In the mid-eighties Paul Fischer, Lee Ho, and Einar Ronquist (M.I.T) developed the incompressible fluid flow solver NEKTON, with technical input from A. Patera and Y. Maday. A commercial version was brought to market by Fluent, Inc, as NEKTON 2.0, in 1996. Paul Fischer branched off a research version of the code known as Nek5000. This code was recognized with the Gordon Bell prize for algorithmic quality and sustained parallel performance in 1999. Today, Fischer’s code is released as an open source project covering a broad range of applications including thermal hydraulics of reactor cores, transition in vascular flows, ocean current modeling and combustion (see gallery). More than two dozen institutions and more than 200 users worldwide are using the code (see users). Leading edge scalability has been demonstrated up to 262’144 processors producing more than 170TFlops. link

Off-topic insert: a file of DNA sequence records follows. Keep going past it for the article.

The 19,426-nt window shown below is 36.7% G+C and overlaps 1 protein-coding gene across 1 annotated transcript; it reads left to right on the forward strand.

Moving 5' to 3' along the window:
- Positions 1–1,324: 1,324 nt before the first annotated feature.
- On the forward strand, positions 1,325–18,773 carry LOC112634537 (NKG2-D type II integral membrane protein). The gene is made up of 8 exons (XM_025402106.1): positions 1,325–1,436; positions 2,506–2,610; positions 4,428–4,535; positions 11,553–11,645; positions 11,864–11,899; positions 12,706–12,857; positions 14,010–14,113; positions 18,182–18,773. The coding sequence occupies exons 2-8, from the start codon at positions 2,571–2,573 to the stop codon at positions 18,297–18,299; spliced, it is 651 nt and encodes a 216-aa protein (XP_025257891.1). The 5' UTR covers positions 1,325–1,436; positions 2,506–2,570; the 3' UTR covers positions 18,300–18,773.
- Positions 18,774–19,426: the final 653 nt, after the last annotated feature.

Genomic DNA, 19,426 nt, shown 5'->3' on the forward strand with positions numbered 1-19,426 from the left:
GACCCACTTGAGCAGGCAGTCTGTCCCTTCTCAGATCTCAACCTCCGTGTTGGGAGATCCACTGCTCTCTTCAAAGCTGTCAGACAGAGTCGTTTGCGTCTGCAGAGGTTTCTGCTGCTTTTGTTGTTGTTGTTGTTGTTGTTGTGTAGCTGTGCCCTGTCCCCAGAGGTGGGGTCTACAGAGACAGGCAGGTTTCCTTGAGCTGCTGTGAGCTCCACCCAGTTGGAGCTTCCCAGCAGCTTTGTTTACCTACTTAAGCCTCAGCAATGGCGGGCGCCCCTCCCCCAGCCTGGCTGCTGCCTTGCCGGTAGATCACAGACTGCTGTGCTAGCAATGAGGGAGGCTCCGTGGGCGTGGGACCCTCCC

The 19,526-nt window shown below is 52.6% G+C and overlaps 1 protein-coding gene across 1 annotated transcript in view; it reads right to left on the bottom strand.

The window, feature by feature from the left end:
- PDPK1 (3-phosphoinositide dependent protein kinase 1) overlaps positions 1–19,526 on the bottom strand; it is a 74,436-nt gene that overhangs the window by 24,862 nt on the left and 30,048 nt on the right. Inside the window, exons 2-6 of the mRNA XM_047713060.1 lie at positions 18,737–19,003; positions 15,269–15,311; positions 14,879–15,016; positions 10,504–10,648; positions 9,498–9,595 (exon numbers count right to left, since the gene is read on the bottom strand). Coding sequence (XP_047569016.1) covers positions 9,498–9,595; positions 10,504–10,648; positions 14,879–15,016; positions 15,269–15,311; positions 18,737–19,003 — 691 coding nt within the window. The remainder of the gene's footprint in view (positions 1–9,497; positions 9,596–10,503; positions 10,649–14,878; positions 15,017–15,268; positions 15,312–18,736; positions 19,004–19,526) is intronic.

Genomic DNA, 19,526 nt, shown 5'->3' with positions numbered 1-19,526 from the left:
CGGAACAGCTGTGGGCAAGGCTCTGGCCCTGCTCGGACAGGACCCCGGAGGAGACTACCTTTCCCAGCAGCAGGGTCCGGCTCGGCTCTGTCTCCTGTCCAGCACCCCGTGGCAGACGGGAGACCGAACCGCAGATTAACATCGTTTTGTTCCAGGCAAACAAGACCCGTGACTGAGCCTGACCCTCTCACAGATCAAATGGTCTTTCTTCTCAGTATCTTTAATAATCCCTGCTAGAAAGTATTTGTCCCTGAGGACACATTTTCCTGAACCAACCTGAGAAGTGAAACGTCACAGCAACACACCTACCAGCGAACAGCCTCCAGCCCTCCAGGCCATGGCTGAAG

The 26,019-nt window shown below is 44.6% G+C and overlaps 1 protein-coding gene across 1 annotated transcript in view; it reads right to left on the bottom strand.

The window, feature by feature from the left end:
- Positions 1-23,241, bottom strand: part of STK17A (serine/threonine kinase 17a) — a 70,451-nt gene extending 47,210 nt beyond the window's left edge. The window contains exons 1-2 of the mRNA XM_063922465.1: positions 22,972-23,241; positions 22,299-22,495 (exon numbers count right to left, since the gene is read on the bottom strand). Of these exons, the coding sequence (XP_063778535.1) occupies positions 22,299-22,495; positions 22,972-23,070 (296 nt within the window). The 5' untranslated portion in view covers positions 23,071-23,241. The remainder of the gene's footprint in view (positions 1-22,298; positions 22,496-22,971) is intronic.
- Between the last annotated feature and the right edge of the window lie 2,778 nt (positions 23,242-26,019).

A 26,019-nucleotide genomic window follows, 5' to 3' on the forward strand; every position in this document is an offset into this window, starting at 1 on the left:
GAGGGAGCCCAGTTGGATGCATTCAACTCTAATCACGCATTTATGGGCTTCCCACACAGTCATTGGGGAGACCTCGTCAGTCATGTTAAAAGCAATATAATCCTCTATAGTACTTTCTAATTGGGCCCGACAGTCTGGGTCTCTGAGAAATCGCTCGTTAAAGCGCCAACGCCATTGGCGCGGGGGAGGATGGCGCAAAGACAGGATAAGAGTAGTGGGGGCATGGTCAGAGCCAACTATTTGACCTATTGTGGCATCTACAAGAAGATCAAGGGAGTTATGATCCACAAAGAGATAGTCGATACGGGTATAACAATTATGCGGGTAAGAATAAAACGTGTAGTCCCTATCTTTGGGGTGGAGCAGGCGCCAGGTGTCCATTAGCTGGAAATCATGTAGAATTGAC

Nek5000 is released under the terms of the GNU GPL license. It can be freely downloaded, installed, used and modified. The source code is provided through the project’s subversion repository.
Nek5000 has been run on numerous platforms from Mac laptops, to Cray supercomputers, to the IBM Blue Gene Machines. Since Nek5000 is mostly an independent, stand-alone code, most platforms prividing a Fortran 77 and a C compiler are compatible with the code. Specialized compilers may require some adaptations. See below for a list of known and tested compilers.
Nek5000 builds on many Unix-like operating systems by generating a Makefile through using the makenek bash script (shipped with the source code). Setting system specific parameters is done in makenek.
Nek5000 conforms to the ANSI standards for Fortran 77 and C including the extensions from MIL-STD-1753 and is compatible with
MPI standard v.1.1 and above.
Currently supported and tested compilers: